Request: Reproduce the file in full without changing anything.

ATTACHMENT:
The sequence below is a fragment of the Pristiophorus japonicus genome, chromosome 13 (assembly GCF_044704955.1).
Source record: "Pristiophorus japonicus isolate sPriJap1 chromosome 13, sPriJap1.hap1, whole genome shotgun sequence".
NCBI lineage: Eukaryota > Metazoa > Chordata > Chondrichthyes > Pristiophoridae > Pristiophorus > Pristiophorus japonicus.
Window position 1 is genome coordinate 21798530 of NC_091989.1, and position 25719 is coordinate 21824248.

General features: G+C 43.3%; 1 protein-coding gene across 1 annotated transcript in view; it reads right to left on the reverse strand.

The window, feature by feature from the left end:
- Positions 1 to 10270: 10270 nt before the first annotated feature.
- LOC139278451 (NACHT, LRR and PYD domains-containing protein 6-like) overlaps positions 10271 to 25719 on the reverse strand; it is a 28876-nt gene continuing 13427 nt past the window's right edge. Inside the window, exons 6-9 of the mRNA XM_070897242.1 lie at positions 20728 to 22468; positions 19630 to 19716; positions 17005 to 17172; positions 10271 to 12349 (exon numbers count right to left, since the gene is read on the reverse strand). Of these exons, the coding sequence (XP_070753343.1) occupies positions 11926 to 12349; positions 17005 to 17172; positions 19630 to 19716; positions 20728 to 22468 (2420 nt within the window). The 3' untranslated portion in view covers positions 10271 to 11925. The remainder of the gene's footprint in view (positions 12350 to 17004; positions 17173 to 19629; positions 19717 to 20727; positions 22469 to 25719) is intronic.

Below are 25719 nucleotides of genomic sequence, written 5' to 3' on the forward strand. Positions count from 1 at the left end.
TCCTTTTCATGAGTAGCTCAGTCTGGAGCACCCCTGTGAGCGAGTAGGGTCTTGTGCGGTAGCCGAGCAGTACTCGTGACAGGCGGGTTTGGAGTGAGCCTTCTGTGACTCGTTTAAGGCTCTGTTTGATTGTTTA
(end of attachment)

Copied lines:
The sequence below is a fragment of the Pristiophorus japonicus genome, chromosome 13 (assembly GCF_044704955.1).
Source record: "Pristiophorus japonicus isolate sPriJap1 chromosome 13, sPriJap1.hap1, whole genome shotgun sequence".
NCBI lineage: Eukaryota > Metazoa > Chordata > Chondrichthyes > Pristiophoridae > Pristiophorus > Pristiophorus japonicus.
Window position 1 is genome coordinate 21798530 of NC_091989.1, and position 25719 is coordinate 21824248.

General features: G+C 43.3%; 1 protein-coding gene across 1 annotated transcript in view; it reads right to left on the reverse strand.

The window, feature by feature from the left end:
- Positions 1 to 10270: 10270 nt before the first annotated feature.
- LOC139278451 (NACHT, LRR and PYD domains-containing protein 6-like) overlaps positions 10271 to 25719 on the reverse strand; it is a 28876-nt gene continuing 13427 nt past the window's right edge. Inside the window, exons 6-9 of the mRNA XM_070897242.1 lie at positions 20728 to 22468; positions 19630 to 19716; positions 17005 to 17172; positions 10271 to 12349 (exon numbers count right to left, since the gene is read on the reverse strand). Of these exons, the coding sequence (XP_070753343.1) occupies positions 11926 to 12349; positions 17005 to 17172; positions 19630 to 19716; positions 20728 to 22468 (2420 nt within the window). The 3' untranslated portion in view covers positions 10271 to 11925. The remainder of the gene's footprint in view (positions 12350 to 17004; positions 17173 to 19629; positions 19717 to 20727; positions 22469 to 25719) is intronic.

Below are 25719 nucleotides of genomic sequence, written 5' to 3' on the forward strand. Positions count from 1 at the left end.
TCCTTTTCATGAGTAGCTCAGTCTGGAGCACCCCTGTGAGCGAGTAGGGTCTTGTGCGGTAGCCGAGCAGTACTCGTGACAGGCGGGTTTGGAGTGAGCCTTCTGTGACTCGTTTAAGGCTCTGTTTGATTGTTTA